Hard work equates success?

We are now in the final stretch of 2019. You might perhaps be starting to mentally check out of your responsibilities at work, starting to countdown to the new year. Or you might be on holiday now, clearing your annual leave. Or on the opposite end of the spectrum, you might actually be rushing to finish the work that needs to be cleared before the new year starts.

How had the year been for you? Was it successful? Did you work hard enough?

As a Singaporean, the message that you can be successful if you are prepared to work hard had been ingrained in me since young. Except that no one explained what does it really mean to be working hard, and what does it really mean to be successful.

(This article will explore the idea of hard work. Read this article on the idea of success.)

Hard work

Think about the meaning that you have assigned to hard work. What does working hard actually look like to you? When are the times that you have felt that you are working hard? And what were you actually doing during those times? Can hard work actually be measured?

I think the easiest way of measuring would be to measure the amount of time you spend working. Even the news has the underlying assumption that hard work could be measured by the number of hours spent at work. But all your working hours are not created equal, right?

You can be at your desk physically, trying to churn out a report. But your mind could be somewhere else, thinking about your child’s concert that you are missing.

Or you could be at a meeting, but end up chatting with your colleagues more than discussing the strategy required to solve the team’s problem. Such conversations might help you develop stronger relationships with your colleagues. But does it make sense to spend half the day chatting, only to end up putting in overtime just to clear your tasks for the day?

Or maybe you are really giving your best effort to the project at hand. But have you ever had to spend the entire day working hard at a task or project, only to have to redo everything because you (or your boss, or your team) didn’t spend enough time and effort to question and prioritise the tasks even before you started? So now that you have to spend 2 days instead of 1 day at the project, did you actually work harder?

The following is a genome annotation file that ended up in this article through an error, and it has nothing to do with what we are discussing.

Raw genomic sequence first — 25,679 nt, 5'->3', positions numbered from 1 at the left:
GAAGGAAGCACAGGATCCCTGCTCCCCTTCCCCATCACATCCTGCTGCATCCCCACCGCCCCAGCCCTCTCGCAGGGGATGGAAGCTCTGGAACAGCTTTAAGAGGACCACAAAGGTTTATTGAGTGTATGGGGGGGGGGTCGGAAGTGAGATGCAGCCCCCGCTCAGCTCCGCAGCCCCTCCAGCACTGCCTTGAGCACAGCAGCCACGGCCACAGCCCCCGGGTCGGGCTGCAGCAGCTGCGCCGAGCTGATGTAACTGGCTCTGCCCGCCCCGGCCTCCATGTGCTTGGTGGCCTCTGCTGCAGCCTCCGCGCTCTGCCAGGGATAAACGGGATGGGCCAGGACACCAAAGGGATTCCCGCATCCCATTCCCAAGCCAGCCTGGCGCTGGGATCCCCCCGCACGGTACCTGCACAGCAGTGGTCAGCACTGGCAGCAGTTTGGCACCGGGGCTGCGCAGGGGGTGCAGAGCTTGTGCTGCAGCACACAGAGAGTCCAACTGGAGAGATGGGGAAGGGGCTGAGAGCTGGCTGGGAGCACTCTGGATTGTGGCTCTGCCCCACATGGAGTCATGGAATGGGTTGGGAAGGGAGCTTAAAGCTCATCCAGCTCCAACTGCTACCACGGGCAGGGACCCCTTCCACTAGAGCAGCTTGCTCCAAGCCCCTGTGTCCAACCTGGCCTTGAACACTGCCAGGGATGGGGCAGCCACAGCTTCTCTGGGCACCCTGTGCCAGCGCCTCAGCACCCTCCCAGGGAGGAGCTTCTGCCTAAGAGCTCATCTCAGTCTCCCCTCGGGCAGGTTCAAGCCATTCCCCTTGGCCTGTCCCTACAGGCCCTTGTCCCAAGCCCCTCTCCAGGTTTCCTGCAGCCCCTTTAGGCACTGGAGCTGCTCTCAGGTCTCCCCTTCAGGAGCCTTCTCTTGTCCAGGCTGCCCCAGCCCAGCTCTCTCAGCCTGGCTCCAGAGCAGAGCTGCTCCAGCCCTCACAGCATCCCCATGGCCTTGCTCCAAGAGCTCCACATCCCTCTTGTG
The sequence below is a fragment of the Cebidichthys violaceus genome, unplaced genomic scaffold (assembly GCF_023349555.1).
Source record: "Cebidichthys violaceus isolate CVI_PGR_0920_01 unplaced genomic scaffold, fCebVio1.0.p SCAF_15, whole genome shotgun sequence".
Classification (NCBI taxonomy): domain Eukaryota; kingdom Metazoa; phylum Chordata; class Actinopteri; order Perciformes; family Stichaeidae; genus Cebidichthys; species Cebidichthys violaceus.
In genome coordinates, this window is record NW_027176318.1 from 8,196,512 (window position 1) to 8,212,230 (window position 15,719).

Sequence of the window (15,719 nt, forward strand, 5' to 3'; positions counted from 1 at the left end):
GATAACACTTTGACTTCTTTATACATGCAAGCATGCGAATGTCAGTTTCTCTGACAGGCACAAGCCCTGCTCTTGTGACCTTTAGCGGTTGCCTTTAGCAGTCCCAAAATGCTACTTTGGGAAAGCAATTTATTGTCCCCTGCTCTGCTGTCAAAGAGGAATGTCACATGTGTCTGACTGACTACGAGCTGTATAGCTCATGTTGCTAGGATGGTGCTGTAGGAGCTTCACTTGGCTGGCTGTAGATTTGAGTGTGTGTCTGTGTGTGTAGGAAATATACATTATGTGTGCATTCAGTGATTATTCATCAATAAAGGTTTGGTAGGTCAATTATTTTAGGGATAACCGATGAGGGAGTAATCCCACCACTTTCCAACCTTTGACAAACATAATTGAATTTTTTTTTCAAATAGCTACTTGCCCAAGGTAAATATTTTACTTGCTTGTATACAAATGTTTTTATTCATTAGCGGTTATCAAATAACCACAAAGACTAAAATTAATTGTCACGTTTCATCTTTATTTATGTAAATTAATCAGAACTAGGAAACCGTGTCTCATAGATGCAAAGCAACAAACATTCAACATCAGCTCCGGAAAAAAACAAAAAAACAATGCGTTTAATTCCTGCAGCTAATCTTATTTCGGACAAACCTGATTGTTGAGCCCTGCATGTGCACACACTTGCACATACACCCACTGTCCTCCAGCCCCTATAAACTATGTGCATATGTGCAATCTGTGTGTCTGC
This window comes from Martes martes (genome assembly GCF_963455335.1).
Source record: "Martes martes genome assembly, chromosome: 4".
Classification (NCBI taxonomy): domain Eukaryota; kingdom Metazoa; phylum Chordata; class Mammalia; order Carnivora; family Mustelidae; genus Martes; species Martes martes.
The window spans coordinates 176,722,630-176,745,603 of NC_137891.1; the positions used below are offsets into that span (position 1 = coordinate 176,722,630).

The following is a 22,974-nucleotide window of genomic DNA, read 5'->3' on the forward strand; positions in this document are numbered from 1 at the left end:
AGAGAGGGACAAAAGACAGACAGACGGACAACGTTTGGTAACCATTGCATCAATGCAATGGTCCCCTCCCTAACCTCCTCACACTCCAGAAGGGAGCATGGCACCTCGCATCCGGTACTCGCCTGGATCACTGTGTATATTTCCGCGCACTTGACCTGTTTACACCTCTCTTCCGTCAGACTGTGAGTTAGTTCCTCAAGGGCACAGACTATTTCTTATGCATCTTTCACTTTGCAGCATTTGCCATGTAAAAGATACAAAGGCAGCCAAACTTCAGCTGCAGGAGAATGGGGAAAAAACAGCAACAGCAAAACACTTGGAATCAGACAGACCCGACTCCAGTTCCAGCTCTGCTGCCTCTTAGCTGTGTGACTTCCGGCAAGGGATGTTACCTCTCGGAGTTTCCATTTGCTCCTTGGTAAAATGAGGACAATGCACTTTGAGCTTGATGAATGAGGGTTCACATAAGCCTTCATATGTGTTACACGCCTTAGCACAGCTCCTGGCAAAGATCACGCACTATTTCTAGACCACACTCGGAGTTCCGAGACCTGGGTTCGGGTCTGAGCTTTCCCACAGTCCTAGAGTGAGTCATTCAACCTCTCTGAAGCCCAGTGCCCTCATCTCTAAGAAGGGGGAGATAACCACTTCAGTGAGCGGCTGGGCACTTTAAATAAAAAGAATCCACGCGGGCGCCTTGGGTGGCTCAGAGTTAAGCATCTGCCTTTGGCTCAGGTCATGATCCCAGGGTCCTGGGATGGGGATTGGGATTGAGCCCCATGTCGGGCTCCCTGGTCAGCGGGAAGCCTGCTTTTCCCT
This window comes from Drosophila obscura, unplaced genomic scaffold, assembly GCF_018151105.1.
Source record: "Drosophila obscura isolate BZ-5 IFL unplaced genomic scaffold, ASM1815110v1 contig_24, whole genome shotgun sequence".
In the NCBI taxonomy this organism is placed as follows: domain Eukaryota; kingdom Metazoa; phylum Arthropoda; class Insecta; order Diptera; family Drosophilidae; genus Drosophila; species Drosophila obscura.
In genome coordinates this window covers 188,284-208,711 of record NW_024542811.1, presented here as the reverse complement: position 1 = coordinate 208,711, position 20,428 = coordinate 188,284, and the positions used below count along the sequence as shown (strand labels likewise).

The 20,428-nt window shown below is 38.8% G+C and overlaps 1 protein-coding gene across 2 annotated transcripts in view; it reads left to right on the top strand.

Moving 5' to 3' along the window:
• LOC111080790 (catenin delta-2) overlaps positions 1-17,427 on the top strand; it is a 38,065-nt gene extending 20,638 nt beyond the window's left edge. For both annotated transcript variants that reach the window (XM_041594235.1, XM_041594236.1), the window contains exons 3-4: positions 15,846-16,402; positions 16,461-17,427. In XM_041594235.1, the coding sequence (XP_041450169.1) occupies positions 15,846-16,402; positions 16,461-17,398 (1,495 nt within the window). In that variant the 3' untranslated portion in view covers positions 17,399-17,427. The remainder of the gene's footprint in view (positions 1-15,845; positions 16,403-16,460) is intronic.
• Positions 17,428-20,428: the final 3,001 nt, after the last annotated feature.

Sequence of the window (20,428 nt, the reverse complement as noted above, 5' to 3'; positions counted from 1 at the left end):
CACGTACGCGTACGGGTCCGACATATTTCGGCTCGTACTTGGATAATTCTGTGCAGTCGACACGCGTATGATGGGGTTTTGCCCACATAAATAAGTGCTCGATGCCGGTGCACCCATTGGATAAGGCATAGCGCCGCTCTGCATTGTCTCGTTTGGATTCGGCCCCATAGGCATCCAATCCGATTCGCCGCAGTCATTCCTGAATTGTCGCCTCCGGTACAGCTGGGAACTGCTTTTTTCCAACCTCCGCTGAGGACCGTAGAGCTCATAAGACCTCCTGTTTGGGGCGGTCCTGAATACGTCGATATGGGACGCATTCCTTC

It’s easy to fool yourself into thinking that you are working hard. Measuring time spent is such a convenient way of measuring hard work. But are they all spent on things that truly matter?

I don’t think that you can bulldoze your way to success merely by working long hours alone. It might give your boss the impression that you are willing to work hard. But I don’t think the payout is great in the long run. Think about all the other things that you are sacrificing – things that you should be spending time on but might not reap immediate benefits.

If you don’t limit the time you give to a task, the task will keep on expanding and increasing its demands on your time. There will always be something that can be perfected. Always respect Parkinson’s Law. But somebody is waiting for you to deliver your work. And others are waiting for you to knock off so that you can meet them for dinner on time.

Do better work instead

Which areas will make the most impact on your work? Spend more effort (not necessarily more time) in those areas. What are the tasks and projects that will actually make a difference in somebody else’s life? Do the work that actually matters instead.

I think the alternative to hard work is to do better work instead. After all, better is… better.

Better work is when you respect that quality is at least as important, if not more important, than quantity.

Better work is when you don’t just measure by time spent. Some work might require you to spend more time, others will require you to think of ways to spend less time on it.

Better work is when you take into account the impact of your work 5, 10 or maybe even 50 years down the road instead of only caring about the benefit that it will bring you the next year.

Better work is when you actually care, not merely showing up just to do the bare minimum that you can get away with without getting fired.

Better work is when you are contributing to the things that you want to contribute to, not just showing up to get paid to do a job. 

Better work is when you can actually leave at the end of your workday feeling satisfied with the impact that you have made.

And speaking of impact, it reminds me of an example regarding logo design that I’ve heard somewhere years ago. Now, think about the most iconic logos that you can remember offhand. Do you think you can draw the outline of the logos by hand easily without looking it up on the internet?

I would bet that you can at least draw it close enough that others can figure out which company’s logo you are drawing.

Of course, when it comes to design, there are many things that you can fret about that are unseen to someone with less experience. Each slight change by the millimetre might affect the design to the eyes of the designer.

But I think what is important over here is this: the most iconic logos are not complicated. It might have taken years of experience for the designer to get to the point where he or she can create a simple but effective logo that can truly add billions of dollars of value to the company. But it might not have taken that much time to sit down and draw the final logo itself.

Now, imagine that you are the client. Do you think the logo is worth the designer’s asking price because of the value it can bring to your company, or do you think that it’s not worth the price because it doesn’t take much time (and hence the designer is not working hard enough) to draw the final artwork?

So now, regardless of the meaning of success, do you think hard work equates success?

(Featured Image: Lee Campbell on Unsplash)


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